5 June 2024

How we approach SDLC at Miyagami

Learn more about SDLC (Software Development Life Cycle), its phases and how our hybrid approach at Miyagami combines Waterfall and Agile Scrum to deliver exceptional outcomes. Our method establishes a strong foundation and clear direction from the start, while also allowing for continuous enhancement and adaptability throughout the development journey. Explore the intricacies of our SDLC strategy with us and see how it can elevate your upcoming project.

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What is SDLC?

Software Development Life Cycle, or SDLC for short, is the process that software development teams go through to design, develop, test and deploy software. It's like a roadmap that guides them from start to finish in creating high-quality software.

What are the software development life cycle phases?

Depending on the chosen methodology, developers must follow between five and seven SDLC phases, which include: planning, requirements analysis, design, implementation, testing, deployment and maintenance. Following this structured process is key to delivering high-quality custom software in a cost-effective way and timely manner.

SDLC: Miyagami’s approach

While there are several different software development life cycle models, at Miyagami, we have a specific approach to SDLC that combines both the Waterfall life cycle model and the Agile Scrum methodology.

Starting off with the Waterfall Life Cycle

The Waterfall model is a linear and sequential approach to software development. It consists of distinct phases that flow downward, like a waterfall, through various stages.

With its emphasis on upfront planning, the Waterfall SDLC model ensures that everybody involved has a clear understanding of the project’s goals, scope and requirements before development begins.

Being broken down into distinct phases that do not overlap, this specific model enables the setting of clear milestones and deliverables. This, in turn, helps prevent surprises and allows us to determine a fixed price and a clear-end result.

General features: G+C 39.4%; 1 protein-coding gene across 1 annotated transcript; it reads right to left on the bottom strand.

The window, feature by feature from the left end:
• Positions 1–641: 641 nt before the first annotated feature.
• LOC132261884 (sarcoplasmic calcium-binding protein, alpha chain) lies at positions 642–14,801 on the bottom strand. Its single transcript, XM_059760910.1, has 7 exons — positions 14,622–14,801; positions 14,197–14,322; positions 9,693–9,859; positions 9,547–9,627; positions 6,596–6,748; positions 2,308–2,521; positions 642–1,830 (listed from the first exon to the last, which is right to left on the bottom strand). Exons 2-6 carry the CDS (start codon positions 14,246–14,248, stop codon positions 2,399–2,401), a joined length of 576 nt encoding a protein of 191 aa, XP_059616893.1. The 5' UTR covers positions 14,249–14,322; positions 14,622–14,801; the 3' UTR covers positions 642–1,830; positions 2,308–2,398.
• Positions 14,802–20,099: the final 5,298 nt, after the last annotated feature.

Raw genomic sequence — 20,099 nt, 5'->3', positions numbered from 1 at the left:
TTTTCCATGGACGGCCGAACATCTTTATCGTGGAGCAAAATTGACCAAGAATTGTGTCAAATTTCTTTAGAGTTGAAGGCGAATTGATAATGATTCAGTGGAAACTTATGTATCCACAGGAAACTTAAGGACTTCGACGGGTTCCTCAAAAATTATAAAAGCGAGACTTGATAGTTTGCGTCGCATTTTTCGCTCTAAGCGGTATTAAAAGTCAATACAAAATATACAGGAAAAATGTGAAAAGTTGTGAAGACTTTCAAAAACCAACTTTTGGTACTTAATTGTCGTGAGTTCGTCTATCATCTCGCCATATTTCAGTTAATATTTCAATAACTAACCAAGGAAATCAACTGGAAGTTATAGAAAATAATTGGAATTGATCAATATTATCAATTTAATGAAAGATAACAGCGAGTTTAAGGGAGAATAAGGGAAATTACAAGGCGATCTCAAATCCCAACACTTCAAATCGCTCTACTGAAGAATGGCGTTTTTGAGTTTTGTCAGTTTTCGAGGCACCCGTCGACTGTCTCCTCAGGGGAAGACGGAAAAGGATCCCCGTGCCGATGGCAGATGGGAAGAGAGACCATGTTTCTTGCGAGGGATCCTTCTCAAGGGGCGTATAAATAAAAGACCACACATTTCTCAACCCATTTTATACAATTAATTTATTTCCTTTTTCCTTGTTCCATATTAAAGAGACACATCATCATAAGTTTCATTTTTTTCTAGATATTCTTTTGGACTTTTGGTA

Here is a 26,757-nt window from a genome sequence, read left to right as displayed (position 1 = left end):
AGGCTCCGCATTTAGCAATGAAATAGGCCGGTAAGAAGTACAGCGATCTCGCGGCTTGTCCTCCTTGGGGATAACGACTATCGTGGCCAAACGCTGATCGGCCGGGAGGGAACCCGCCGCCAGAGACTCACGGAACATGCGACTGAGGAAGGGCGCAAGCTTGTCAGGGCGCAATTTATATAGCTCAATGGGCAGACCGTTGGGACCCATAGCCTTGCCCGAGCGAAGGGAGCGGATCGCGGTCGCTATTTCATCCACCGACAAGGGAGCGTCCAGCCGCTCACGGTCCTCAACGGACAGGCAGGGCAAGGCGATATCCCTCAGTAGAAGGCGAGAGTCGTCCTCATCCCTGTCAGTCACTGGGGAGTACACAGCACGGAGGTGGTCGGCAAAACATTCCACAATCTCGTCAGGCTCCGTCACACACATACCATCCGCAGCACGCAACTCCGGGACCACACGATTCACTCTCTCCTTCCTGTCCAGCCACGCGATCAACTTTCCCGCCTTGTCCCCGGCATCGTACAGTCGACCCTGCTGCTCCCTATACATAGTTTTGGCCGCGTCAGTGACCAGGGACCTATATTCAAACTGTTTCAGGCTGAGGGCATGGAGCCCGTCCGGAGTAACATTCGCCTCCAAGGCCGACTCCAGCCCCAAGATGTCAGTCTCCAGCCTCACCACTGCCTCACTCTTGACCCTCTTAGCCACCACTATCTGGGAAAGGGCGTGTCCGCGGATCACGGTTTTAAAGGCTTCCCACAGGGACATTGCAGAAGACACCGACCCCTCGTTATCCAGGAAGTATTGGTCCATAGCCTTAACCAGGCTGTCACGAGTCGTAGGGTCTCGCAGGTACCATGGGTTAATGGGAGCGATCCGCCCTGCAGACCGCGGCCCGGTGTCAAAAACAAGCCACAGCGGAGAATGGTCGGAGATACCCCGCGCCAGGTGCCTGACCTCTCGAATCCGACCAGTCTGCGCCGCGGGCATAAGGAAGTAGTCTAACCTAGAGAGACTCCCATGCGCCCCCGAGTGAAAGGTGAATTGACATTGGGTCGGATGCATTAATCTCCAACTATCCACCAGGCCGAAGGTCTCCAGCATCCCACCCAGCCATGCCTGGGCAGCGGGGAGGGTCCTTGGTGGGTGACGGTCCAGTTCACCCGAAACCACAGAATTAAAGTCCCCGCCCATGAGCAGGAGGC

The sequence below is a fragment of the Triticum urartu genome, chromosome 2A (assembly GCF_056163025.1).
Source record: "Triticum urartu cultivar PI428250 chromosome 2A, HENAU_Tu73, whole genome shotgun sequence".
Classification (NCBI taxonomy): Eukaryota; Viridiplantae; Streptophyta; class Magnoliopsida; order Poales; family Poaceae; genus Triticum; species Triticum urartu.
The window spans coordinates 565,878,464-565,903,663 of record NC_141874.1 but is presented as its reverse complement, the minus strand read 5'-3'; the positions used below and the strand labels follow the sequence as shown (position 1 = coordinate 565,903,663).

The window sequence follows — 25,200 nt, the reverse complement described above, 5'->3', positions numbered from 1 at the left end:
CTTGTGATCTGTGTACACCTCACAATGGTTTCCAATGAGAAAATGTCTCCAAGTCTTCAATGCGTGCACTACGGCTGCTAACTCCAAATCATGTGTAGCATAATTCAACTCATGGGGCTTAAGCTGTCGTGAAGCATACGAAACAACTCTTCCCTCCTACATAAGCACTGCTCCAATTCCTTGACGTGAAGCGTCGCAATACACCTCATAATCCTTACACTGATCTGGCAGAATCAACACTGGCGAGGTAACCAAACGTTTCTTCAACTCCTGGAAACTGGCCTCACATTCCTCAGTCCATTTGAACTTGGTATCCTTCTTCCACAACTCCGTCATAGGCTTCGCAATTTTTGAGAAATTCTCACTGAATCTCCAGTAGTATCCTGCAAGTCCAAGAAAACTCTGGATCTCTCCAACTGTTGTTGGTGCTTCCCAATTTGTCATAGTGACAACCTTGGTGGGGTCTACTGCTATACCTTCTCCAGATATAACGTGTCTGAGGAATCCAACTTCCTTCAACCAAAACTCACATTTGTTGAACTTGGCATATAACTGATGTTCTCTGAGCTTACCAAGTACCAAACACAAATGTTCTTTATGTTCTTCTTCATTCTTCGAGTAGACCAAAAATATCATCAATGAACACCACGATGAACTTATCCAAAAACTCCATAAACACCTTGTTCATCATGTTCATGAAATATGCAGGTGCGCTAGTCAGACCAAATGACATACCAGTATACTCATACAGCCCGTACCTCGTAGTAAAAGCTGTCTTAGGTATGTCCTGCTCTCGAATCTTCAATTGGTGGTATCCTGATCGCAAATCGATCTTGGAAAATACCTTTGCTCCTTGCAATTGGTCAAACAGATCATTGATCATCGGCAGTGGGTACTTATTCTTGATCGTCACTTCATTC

Finally, when building an MSP (Minimum Scalable Product) that is meant to last through time and growth, the structure and clarity of the Waterfall life cycle are key.

Moving on to Agile Scrum and Adaptive Software Development

Then, as we follow with continuous development, we switch to a mix of Agile SDLC.

Because Agile methodologies like Scrum and ASD (Adaptive Software Development) are inherently flexible, they allow for iterative development, which means the digital product can be refined and improved continuously in response to feedback from our clients and evolving requirements.

Unlike other SDLCs, the Agile Scrum methodology promotes rapid development cycles that focus on delivering small incremental changes. This is ideal for our clients who get to see improvements happen often.

Agile empowers our team to adapt swiftly and pivot whenever new information or changes in the market demand a shift in direction. This ensures that we create a product that stays relevant between development cycles and when it hits the market.

Combining the best of both worlds

After several years of experience working this way, we can positively say that this hybrid approach to SDLC has brought many benefits, both to us and our clients.

Starting with Waterfall provides us with a solid foundation and a clear project vision, limiting any initial project ambiguity and ensuring that we are all on the same page from the start. Transitioning to Agile once the core framework and critical features are well-defined allows for more flexibility and more responsive development. Plus, Agile's continuous feedback loop fosters ongoing collaboration and communication among our team, our clients and the end-users.

When it comes to risk management, Waterfall helps to efficiently identify and mitigate potential risks early on. On the other hand, Agile methodologies give us the opportunity to manage and address issues as they arise during iterative cycles.

Finally, Miyagami's approach to SDLC guarantees efficient resource utilization. While the detailed planning phase of Waterfall ensures that resources are allocated effectively from the start, Agile's iterative approach then allows for dynamic reallocation of resources based on current project needs and priorities.

A hybrid approach for your benefits

Thanks to our balanced approach, you can know for certain that when you decide to partner up with Miyagami, there won’t be any bad surprises. You will know from the get-go where you are heading and how we are getting you there. You also have the guarantee that your feedback will be taken seriously and will be reflected in the constant improvements made to your product.

So, let’s get in touch today and work together to bring your vision to life!

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